Lady Binks, who, in her maiden state, had cantered valley, and his ear alertly awake to every sound which a good deal about these woods under Sir Bingo's mingled with the passing breeze, or with the ripple of cscurt, coloured, looked spiteful, and was silent. the brook.

Besides," said John Mowbray, more lightly, "To have met her in yonder congregated assembly "where is the risk, after all? There are no wolves of brutes and fools”-such was a part of his internal in our woods to eat up our pretty Red-Riding Hoods; reflections, -“had been little less than an act of madand no lions either-except those of Lady Penelope's ness-madness almost equal in its degree to that

cowardice which has hitherto prevented my approach" Who draw the car of Cybele," said Mr. Chatterly. ing her when our eventful meeting might have taken

Lady Penelope luckily did not understand the allu. place unobserved. --But now-now-my resolution is sion, which was indeed better intended than ima- as fixed as the place is itself favourable. I will not gined.

wait till some chance again shall throw us together, Apropos !" she said; "what have you done with with a hundred malignant eyes to watch, and wonthe great lion of the day? I see Mr. Tyrrel no where der, and stare, and try in vain to account for the ex-Is he finishing an additional bottle with Sir Bingo ?" pression of feelings which I might find it impossible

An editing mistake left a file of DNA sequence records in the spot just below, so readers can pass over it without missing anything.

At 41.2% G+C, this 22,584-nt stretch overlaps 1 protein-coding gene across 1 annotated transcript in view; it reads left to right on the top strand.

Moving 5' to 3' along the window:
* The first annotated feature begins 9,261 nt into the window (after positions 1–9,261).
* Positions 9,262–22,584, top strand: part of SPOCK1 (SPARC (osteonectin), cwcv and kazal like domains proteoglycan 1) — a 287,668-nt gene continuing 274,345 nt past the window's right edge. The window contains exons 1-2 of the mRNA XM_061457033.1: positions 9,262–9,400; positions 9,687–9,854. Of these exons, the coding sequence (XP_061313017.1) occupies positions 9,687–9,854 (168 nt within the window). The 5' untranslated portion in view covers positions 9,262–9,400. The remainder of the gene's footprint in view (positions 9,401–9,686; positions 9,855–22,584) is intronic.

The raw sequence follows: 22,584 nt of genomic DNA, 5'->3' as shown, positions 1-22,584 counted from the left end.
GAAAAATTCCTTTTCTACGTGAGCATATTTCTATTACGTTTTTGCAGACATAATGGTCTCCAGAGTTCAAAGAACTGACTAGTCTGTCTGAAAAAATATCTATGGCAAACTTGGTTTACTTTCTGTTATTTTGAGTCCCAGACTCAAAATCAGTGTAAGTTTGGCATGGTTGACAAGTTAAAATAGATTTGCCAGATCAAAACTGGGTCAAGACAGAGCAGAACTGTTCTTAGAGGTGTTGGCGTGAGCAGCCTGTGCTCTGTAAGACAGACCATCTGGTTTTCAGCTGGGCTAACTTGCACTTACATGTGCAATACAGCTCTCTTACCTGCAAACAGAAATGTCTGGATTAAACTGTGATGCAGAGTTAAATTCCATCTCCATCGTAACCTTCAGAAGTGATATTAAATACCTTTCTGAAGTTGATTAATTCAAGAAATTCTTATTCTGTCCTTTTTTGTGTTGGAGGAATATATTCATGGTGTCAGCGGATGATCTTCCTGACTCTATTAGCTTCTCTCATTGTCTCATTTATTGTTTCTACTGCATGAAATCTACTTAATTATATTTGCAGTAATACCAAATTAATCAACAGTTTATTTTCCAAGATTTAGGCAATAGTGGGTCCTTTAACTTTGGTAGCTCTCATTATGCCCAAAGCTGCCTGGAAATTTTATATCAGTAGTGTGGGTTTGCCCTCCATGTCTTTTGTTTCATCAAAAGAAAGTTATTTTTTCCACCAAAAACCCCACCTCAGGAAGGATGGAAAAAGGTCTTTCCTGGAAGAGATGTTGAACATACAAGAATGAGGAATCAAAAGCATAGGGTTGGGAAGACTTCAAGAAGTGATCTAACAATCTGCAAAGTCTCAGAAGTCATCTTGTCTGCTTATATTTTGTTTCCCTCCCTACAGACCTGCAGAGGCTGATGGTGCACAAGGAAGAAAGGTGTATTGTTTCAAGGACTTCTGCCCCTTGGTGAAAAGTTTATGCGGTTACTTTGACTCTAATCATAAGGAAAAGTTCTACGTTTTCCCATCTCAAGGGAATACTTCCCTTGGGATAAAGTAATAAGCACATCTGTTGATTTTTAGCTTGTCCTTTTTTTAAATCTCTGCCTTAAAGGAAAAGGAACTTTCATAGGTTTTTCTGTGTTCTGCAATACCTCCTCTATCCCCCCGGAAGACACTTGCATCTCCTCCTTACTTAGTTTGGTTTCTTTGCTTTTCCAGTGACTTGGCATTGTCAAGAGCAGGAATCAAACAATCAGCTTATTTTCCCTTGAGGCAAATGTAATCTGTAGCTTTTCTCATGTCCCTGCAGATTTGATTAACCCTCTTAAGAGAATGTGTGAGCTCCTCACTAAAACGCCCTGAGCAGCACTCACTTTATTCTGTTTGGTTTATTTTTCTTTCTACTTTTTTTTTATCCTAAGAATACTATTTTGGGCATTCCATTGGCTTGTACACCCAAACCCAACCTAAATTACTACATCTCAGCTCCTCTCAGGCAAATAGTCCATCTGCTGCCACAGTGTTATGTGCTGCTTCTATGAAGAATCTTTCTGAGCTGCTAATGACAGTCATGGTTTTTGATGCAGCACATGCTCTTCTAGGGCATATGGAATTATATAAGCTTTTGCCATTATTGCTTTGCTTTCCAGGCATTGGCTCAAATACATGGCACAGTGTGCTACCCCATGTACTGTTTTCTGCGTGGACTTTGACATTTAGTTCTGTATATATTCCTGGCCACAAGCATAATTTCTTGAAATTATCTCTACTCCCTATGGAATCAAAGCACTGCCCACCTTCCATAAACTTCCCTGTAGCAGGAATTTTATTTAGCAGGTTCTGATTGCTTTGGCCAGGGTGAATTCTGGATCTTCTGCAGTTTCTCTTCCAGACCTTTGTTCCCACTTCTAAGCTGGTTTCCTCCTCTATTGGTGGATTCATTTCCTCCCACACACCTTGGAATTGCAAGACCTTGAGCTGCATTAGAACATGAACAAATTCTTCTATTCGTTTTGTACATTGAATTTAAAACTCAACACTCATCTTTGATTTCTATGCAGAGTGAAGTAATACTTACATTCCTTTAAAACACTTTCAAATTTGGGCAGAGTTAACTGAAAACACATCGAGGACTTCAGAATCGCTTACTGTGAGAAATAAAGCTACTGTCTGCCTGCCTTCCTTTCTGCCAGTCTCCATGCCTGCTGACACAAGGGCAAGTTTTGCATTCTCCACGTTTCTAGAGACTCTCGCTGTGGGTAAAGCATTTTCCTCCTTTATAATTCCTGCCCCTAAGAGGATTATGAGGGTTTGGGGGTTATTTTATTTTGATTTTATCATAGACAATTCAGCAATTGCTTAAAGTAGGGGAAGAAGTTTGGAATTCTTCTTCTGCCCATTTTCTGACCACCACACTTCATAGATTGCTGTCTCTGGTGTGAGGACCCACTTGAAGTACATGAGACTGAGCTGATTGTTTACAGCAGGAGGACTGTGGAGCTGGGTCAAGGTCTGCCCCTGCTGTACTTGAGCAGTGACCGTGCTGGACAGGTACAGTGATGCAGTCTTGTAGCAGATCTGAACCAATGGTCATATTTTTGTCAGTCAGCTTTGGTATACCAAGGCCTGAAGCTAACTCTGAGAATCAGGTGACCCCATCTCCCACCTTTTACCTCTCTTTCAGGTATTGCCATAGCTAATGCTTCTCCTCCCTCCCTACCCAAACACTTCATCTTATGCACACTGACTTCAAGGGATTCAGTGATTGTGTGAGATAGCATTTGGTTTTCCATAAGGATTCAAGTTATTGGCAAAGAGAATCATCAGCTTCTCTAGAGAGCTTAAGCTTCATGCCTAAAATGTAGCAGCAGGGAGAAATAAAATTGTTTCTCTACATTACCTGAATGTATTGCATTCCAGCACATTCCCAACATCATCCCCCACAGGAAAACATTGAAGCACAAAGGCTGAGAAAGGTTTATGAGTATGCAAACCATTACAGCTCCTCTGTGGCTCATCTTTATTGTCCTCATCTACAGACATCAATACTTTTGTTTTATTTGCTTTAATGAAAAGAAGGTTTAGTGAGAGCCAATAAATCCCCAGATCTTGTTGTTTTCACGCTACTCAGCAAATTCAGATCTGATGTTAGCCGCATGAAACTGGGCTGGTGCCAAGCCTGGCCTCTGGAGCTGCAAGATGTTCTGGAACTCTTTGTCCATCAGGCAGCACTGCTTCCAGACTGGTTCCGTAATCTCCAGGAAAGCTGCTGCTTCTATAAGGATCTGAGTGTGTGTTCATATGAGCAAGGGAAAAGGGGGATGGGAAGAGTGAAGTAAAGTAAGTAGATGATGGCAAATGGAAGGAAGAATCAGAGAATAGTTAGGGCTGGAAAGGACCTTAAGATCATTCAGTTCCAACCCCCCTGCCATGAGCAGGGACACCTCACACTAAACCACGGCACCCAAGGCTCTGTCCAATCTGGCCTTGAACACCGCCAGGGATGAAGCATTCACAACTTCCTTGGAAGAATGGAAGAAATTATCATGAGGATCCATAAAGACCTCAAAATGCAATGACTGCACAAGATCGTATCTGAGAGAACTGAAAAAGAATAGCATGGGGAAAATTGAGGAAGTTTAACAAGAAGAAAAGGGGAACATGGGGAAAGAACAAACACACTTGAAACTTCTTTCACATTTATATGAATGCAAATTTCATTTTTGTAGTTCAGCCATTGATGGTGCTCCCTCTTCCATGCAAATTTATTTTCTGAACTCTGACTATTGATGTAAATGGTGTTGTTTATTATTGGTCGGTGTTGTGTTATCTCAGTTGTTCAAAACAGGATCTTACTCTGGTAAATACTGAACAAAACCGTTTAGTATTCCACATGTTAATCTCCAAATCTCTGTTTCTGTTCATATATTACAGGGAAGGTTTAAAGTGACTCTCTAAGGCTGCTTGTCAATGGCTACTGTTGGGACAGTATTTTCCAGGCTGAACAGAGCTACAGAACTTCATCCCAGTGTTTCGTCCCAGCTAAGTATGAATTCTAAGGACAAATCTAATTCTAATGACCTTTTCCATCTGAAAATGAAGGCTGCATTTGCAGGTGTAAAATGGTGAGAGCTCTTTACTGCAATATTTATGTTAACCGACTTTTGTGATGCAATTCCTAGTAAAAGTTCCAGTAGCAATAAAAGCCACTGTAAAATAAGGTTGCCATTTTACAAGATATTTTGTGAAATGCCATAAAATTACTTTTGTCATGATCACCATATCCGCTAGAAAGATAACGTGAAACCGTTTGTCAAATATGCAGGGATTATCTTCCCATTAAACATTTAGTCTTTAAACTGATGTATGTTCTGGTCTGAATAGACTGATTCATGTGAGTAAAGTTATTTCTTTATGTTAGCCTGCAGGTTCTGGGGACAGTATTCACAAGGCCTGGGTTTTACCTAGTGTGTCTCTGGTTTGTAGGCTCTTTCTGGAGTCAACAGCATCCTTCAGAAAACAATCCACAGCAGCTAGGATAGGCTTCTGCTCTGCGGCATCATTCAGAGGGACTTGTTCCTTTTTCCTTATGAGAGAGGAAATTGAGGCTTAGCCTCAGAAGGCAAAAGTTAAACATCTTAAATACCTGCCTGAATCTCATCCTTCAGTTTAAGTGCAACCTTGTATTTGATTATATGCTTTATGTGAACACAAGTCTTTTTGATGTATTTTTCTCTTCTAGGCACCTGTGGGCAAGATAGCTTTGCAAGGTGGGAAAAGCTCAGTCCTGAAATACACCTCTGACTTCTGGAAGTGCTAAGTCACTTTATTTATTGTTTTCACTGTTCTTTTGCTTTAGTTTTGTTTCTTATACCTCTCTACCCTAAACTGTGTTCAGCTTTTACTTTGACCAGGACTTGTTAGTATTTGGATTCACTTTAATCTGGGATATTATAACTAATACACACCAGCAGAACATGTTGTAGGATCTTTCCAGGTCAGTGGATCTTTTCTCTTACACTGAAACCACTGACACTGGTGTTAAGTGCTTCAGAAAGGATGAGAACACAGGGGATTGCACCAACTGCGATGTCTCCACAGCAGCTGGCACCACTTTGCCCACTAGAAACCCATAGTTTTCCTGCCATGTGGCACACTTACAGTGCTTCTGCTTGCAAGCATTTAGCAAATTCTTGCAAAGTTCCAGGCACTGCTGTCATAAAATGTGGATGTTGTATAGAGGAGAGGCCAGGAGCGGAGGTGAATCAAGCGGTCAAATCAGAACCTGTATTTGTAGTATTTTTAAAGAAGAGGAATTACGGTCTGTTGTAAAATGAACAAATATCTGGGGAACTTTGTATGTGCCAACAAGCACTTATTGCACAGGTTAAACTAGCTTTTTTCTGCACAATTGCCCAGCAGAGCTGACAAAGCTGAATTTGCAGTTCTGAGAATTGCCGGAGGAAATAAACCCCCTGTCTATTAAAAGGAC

"Mr. Tyrrel, madam," said Mowbray, “has acted to suppress.--Hark-hark !—I hear the tread of a successively the lion rampant, and the lion passant: horse-No-it was the changeful sound of the water he has been quarrelsome, and he has run away-fled rushing over the pebbles. Surely she cannot have from the ire of your doughty knight, Lady Binks." taken the other road to Shaws-Castle!-No-the

"I am sure I hope not,” said Lady Binks; my sounds become distinct-her figure is visible on the Chevalier's unsuccessful campaigns have been unable path, coming swiftly forward. - Have I the courage to to overcome his laste for quarrels--a victory would show myselt"?-I have--the hour is come, and what make a fighting-man of him for life.”

must be shall be." That inconvenience might bring its own conso- Yet this resolution was scarcely formed ere it began lations," said Winterblossom, apart to Mowbray; to fluctuate, when he reflected upon the fittest manner quarrellers do not usually live long."